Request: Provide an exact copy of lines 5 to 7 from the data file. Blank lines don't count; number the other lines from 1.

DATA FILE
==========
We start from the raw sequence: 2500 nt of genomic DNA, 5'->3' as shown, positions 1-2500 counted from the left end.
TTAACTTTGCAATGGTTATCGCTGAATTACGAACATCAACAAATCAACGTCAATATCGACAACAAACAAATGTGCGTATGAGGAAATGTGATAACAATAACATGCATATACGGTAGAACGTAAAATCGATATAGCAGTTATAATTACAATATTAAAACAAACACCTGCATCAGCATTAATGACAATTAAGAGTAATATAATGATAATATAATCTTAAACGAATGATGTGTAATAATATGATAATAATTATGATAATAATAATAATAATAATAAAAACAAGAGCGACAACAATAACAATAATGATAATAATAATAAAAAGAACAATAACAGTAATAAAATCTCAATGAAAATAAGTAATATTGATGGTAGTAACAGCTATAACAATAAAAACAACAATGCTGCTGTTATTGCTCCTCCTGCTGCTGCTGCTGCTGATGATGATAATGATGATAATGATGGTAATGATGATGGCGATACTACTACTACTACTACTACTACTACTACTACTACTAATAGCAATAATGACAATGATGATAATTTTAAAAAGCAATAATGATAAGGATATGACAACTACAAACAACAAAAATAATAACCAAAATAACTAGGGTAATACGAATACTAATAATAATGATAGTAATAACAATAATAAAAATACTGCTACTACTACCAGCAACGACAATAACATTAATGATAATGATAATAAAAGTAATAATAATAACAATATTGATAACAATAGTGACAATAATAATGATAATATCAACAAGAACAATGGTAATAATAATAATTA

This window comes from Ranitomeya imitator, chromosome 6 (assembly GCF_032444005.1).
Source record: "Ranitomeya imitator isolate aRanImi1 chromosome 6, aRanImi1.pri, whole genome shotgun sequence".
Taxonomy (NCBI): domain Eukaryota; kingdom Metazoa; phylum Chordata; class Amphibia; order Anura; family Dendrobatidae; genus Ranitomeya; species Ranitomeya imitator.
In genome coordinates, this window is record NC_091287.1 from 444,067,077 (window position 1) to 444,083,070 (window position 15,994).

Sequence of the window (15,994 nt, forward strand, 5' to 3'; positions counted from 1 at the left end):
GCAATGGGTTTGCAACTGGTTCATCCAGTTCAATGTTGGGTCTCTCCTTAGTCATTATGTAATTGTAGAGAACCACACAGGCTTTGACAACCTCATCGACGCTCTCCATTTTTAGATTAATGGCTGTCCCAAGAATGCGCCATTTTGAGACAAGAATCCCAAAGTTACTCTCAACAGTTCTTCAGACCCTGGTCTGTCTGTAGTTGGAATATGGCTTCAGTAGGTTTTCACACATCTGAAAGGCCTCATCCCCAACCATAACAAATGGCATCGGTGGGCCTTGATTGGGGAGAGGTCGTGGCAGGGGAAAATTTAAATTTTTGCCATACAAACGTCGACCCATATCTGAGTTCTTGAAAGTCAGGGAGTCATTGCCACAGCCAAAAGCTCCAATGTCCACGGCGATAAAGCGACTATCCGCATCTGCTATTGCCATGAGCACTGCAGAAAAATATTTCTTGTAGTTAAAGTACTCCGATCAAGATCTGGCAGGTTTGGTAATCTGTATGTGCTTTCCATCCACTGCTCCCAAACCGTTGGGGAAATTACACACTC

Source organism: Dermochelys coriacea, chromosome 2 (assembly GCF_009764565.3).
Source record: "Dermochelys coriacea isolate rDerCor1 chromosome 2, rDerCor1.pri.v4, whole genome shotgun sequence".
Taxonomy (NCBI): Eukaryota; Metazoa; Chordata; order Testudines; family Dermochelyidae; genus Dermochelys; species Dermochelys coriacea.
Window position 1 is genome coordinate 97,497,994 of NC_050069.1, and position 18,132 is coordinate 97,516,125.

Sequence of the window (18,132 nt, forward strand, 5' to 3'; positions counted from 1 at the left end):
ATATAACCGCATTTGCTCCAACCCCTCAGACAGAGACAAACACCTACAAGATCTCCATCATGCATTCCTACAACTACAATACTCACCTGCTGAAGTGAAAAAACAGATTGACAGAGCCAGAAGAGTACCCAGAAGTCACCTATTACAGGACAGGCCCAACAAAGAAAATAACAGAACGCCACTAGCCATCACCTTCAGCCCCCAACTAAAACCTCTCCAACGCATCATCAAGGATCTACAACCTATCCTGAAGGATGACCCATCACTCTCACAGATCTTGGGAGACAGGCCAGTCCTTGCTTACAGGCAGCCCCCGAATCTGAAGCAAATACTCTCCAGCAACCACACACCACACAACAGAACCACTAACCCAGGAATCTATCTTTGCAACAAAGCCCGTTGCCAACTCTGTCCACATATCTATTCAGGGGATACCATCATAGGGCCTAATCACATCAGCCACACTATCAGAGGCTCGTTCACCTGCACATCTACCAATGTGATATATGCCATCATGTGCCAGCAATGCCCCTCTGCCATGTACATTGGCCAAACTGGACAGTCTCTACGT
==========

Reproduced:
Taxonomy (NCBI): domain Eukaryota; kingdom Metazoa; phylum Chordata; class Amphibia; order Anura; family Dendrobatidae; genus Ranitomeya; species Ranitomeya imitator.
In genome coordinates, this window is record NC_091287.1 from 444,067,077 (window position 1) to 444,083,070 (window position 15,994).

Sequence of the window (15,994 nt, forward strand, 5' to 3'; positions counted from 1 at the left end):